Never has a technology been more hyped than IoT. Except perhaps 5G, AI, drones and a few others… But you get the point. We all get the point. Everything is going to be connected within our working and living environments. This will drive new experiences and increased efficiency. But, the big fly-in-the-ointment question has always been: will it drive revenue?
IoT businesses continue to receive investment and continue to underperform. Take so-called 0G provider Sigfox, which recently entered bankruptcy protection in France. There’s little wrong with its tech, and its use cases are coming along nicely – with a specialism in logistics and the ability to connect low-price objects for an affordable price. What’s wrong with Sigfox is its seeming inability to clearly explain its role in the complex IoT market as opposed to the alternatives, combined with a business model that makes no sense (to us at least).
Think of the business logic here: IoT connectivity has to be seamless and wide reaching for applications such as logistics, but Sigfox licenses each country separately and each operator must contribute back to the central organisation. Consolidating everything and putting some money into marketing would make the whole proposition work better. Spending more of the cash on commercialisation rather than it being an afterthought to network build would have been far wiser – a point on which CSPs can’t afford to be smug either.
In fact, Sigfox illustrates a key problem in the wider telecoms market – the trend to speculate with technology and just hope that business will follow. It’s exactly what operators have done with 5G and some are bound to come a cropper with that too. Others – rather like drug addicts – are selling everything they have to fund their next network fix. They have little choice because they’ve bet everything on having the ‘best’ network – committing them to constant upgrades.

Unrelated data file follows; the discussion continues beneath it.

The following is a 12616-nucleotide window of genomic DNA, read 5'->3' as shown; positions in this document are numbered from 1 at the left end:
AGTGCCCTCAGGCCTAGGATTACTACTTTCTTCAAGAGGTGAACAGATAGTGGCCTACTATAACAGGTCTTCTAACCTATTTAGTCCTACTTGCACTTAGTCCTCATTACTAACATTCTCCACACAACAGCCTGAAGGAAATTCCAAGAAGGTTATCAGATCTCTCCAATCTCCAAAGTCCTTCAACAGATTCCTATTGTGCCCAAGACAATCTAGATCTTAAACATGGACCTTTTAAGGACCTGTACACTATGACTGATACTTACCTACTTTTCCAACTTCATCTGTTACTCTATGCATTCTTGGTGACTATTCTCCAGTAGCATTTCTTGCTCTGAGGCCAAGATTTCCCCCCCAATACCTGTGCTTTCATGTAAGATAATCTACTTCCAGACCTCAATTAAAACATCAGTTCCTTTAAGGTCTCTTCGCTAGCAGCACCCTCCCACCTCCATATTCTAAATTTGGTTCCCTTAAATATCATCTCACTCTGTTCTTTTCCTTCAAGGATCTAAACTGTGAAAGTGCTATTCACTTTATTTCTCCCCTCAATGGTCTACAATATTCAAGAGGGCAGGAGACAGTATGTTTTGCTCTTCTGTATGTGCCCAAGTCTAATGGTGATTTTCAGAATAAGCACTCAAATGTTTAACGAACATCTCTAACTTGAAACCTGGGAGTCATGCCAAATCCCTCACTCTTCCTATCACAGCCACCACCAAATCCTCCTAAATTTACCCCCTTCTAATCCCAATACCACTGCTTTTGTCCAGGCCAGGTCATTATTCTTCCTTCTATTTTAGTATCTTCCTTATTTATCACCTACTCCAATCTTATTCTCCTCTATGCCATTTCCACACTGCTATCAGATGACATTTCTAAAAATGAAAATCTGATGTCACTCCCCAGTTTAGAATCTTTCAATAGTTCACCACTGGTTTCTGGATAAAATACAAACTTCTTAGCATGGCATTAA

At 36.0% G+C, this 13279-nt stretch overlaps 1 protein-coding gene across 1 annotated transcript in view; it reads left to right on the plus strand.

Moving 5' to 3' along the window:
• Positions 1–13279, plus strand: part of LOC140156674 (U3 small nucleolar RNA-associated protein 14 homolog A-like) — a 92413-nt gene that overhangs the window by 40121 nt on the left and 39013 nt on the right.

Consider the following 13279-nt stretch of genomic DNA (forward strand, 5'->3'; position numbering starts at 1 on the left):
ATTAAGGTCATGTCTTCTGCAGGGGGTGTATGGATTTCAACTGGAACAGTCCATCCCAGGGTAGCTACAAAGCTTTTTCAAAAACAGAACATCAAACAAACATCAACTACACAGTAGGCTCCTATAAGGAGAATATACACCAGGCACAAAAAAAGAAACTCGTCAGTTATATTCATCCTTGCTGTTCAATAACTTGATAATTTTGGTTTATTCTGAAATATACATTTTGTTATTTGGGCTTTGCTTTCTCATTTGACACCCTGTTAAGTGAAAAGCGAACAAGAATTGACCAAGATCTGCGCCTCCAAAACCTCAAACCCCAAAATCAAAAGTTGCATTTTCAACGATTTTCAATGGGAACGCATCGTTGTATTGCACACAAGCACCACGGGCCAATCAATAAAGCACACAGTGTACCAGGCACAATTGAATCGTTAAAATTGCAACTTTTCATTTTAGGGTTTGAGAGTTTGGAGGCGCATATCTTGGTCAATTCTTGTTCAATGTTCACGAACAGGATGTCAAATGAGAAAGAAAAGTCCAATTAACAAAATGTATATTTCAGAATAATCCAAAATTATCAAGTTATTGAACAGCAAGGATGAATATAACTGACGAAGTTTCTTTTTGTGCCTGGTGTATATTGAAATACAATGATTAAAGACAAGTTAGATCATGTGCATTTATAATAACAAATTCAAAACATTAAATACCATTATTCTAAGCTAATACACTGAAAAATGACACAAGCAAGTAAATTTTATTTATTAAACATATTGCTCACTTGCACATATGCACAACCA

Tech – and not just IoT – has a big problem with how it goes to market – too often it’s speculative rather than commercial, and buoyed by oodles of VC that cushions firms from the harsh realities of the market. Great tech is frequently let down by bad business. But we also see bad or empty tech spun up into enormous valuations by fantastic marketing and some slick PowerPoint into what we call a ‘souffle company’ – all hot air and little substance.
But back in IoT-land it’s not just Sigfox that’s in trouble. You will recall CSPs have been backing away from NB-IoT as well. With NTT shutting down its NB-IoT service in Japan and Dish abandoning its own efforts and writing off $253 million in the process.
Omdia did a quick calculation and reckoned global IoT NB-IoT connections passed 100 million in mid-2020, but most of these connections are in China. Ericsson calculations put cellular IoT connections at 1.5 billion by the end of 2019, but most used 2G. They continue to forecast that cellular IoT will increase more than two-thirds to 2.5 billion by 2025. But how much profit will this drive?
The tech hype industry – a combination of PR, journalists, analysts, marketing and VC – is also to blame. Once again declaring huge, fast market growth that wasn’t credible. And no, not just because of the pandemic, but because the basic business proposition wasn’t there. Buying IoT is currently too hard and too confusing. Most CSPs have overcomplicated it and they’ve ignored the B2B mass market. (Which is why China is growing so quickly because it has the scale as well as the commitment.)
Until everyone takes a long hard look at monetization of IoT, it will continue to be our embarrassing little secret. That dress you bought at vast expense that never really fitted you properly but is still in the back of your wardrobe in case it ever does. That guitar you bought as a last attempt to connect to your youth that’s propped up in the corner unplayed.
IoT’s potential remains, but unlocking it needs a business guru of the calibre of Steve Jobs to get this market to the tipping point. As for Sigfox, it needs acquisition not investment.